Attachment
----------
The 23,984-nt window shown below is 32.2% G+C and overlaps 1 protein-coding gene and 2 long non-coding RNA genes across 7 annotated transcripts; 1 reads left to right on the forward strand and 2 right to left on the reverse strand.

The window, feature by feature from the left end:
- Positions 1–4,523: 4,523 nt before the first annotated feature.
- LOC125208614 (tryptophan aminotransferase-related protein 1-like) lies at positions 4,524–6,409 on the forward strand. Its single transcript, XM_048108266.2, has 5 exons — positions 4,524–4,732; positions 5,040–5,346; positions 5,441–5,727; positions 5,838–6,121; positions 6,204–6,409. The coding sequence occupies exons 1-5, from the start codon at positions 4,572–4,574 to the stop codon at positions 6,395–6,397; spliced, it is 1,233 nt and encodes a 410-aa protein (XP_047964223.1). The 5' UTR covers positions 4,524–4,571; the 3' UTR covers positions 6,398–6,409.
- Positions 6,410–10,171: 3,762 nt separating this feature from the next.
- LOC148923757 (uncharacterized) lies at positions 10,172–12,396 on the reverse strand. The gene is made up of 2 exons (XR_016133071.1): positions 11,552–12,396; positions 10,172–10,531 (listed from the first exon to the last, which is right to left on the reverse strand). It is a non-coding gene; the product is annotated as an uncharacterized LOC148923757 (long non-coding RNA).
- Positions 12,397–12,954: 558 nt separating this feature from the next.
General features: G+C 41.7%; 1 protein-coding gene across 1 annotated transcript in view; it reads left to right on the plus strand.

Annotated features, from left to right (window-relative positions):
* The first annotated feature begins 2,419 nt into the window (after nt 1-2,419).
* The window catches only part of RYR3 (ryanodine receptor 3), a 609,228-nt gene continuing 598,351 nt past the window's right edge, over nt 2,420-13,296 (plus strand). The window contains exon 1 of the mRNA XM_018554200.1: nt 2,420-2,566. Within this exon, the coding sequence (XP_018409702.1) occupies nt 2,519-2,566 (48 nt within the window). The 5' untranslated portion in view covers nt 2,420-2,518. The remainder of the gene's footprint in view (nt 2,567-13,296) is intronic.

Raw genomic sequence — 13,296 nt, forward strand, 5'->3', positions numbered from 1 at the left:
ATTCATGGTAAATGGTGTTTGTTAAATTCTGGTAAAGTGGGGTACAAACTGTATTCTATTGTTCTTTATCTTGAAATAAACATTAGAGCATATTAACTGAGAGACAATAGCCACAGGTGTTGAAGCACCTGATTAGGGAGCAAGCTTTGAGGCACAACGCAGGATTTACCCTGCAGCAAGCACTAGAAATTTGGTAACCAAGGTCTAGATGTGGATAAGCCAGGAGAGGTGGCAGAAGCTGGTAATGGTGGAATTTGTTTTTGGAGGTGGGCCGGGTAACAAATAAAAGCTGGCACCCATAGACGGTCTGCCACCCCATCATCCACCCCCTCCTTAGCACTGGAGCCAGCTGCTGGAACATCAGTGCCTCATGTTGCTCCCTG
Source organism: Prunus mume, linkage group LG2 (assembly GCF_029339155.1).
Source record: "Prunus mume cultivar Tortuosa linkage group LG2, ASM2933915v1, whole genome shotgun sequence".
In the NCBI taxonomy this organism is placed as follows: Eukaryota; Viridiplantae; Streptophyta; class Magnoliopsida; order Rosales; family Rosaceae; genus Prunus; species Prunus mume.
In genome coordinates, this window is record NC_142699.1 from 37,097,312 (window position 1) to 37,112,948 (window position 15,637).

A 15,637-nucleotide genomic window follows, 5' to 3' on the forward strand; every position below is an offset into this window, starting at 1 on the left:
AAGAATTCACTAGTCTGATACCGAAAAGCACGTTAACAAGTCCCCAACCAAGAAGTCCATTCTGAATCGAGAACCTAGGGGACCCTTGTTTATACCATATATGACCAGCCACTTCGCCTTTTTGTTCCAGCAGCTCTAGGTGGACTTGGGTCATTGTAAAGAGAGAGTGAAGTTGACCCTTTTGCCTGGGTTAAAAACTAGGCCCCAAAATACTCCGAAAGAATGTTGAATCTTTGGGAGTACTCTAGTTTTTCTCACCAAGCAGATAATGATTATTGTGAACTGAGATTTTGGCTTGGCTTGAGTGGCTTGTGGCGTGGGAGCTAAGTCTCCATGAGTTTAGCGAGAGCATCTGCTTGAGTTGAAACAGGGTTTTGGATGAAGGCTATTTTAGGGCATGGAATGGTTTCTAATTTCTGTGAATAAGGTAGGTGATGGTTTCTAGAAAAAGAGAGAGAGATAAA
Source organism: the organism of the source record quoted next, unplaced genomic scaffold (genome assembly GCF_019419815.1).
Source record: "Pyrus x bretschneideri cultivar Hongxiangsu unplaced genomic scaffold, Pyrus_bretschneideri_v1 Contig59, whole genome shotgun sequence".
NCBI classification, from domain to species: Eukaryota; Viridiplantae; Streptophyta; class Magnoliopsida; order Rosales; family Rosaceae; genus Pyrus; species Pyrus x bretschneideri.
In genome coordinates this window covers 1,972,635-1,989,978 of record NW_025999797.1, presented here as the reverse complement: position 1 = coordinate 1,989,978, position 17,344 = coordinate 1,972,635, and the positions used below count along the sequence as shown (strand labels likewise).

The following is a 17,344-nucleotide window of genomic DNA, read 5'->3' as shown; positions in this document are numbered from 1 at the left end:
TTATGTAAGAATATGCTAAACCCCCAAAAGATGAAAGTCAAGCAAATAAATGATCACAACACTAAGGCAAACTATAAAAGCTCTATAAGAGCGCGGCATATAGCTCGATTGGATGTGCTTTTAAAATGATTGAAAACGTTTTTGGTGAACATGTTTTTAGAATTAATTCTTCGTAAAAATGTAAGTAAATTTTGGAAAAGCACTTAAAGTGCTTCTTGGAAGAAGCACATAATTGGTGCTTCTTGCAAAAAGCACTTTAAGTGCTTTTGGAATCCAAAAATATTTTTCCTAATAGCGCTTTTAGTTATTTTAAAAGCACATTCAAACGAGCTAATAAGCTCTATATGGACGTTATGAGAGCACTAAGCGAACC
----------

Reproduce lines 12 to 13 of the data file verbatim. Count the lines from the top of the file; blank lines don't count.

Raw genomic sequence — 13,296 nt, forward strand, 5'->3', positions numbered from 1 at the left:
ATTCATGGTAAATGGTGTTTGTTAAATTCTGGTAAAGTGGGGTACAAACTGTATTCTATTGTTCTTTATCTTGAAATAAACATTAGAGCATATTAACTGAGAGACAATAGCCACAGGTGTTGAAGCACCTGATTAGGGAGCAAGCTTTGAGGCACAACGCAGGATTTACCCTGCAGCAAGCACTAGAAATTTGGTAACCAAGGTCTAGATGTGGATAAGCCAGGAGAGGTGGCAGAAGCTGGTAATGGTGGAATTTGTTTTTGGAGGTGGGCCGGGTAACAAATAAAAGCTGGCACCCATAGACGGTCTGCCACCCCATCATCCACCCCCTCCTTAGCACTGGAGCCAGCTGCTGGAACATCAGTGCCTCATGTTGCTCCCTG